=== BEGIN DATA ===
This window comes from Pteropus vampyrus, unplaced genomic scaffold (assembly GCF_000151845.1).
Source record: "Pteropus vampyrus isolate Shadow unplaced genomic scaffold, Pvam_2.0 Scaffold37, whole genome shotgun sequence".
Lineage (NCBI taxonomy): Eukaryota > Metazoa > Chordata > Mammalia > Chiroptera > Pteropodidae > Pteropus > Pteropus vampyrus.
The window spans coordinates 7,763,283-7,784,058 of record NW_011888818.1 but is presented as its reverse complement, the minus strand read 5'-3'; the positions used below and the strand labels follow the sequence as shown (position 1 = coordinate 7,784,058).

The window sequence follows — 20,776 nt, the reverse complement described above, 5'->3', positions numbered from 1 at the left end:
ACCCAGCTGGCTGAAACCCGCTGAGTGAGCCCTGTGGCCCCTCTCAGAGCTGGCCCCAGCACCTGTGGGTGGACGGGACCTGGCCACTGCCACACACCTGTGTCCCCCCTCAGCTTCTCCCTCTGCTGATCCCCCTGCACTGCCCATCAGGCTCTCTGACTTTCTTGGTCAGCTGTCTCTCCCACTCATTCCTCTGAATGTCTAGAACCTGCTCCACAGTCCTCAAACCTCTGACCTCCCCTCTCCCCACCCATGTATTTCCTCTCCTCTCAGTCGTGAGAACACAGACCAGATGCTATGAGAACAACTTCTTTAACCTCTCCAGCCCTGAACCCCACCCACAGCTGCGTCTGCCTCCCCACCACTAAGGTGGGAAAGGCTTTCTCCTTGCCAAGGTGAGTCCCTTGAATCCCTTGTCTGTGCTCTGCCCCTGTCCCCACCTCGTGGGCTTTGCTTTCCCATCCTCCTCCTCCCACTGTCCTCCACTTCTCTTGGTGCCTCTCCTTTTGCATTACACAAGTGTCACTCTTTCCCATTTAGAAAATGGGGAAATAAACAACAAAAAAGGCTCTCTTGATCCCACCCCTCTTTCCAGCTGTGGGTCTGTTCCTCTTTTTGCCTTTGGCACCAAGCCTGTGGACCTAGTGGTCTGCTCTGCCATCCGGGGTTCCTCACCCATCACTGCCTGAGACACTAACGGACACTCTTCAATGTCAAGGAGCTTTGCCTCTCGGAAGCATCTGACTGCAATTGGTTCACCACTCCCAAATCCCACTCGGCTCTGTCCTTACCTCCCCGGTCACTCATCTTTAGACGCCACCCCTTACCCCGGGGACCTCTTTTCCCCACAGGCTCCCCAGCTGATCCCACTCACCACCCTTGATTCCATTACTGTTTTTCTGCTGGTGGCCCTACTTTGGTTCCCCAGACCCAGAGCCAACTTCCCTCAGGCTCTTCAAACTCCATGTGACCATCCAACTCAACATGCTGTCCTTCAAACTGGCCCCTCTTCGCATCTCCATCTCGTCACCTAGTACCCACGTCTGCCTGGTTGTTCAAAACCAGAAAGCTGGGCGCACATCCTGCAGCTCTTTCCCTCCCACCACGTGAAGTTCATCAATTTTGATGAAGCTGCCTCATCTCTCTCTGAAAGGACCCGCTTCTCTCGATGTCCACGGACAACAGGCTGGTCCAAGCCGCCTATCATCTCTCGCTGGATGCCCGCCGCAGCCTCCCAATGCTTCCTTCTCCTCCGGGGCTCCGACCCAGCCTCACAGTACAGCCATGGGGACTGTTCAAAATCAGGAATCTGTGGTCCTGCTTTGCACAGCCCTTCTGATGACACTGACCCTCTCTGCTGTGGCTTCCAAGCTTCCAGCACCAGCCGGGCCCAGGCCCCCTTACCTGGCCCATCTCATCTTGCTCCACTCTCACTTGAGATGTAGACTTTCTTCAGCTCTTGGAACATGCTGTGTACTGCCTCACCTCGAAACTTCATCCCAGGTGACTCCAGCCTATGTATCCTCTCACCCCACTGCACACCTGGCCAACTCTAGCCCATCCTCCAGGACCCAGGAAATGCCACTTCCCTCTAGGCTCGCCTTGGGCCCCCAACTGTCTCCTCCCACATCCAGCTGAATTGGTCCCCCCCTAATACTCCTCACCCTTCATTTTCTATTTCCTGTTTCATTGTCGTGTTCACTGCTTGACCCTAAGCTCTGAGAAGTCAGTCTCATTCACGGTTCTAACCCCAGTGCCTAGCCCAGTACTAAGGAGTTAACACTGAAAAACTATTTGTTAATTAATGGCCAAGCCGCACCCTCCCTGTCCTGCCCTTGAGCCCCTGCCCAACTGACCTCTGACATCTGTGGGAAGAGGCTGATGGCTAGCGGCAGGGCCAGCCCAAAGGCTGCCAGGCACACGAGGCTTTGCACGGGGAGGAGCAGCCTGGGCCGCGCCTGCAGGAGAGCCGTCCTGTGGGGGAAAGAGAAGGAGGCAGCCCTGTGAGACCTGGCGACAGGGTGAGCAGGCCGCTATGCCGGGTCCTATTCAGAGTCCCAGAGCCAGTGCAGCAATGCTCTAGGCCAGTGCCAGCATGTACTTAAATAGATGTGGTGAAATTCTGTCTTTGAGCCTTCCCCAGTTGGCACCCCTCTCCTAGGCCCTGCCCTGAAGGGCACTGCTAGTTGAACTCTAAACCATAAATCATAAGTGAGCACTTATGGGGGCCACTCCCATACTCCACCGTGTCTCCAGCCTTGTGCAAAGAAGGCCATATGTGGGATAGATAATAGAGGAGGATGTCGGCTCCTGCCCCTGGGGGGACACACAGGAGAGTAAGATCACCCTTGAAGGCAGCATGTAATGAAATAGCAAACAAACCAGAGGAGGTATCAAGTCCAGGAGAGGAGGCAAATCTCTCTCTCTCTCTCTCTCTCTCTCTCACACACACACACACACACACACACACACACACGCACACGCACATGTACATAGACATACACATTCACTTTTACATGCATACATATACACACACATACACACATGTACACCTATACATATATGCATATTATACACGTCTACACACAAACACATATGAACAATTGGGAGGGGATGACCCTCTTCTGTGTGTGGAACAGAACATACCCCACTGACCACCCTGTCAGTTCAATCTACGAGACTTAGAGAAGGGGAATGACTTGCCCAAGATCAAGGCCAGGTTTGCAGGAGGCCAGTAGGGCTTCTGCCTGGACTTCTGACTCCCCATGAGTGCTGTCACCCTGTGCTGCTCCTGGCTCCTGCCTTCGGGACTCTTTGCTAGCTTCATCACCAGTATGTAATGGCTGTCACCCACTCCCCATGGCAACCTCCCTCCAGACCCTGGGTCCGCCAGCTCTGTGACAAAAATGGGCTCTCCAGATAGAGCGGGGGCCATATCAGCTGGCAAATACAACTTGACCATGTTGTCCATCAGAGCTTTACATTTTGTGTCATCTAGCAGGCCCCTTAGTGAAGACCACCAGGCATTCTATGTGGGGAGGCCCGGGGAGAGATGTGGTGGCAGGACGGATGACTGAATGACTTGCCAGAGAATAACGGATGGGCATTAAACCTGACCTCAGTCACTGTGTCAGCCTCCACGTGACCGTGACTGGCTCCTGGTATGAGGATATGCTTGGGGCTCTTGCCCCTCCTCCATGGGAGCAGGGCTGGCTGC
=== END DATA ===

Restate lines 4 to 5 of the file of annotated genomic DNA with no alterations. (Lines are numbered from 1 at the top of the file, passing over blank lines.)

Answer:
The window spans coordinates 7,763,283-7,784,058 of record NW_011888818.1 but is presented as its reverse complement, the minus strand read 5'-3'; the positions used below and the strand labels follow the sequence as shown (position 1 = coordinate 7,784,058).

The window sequence follows — 20,776 nt, the reverse complement described above, 5'->3', positions numbered from 1 at the left end: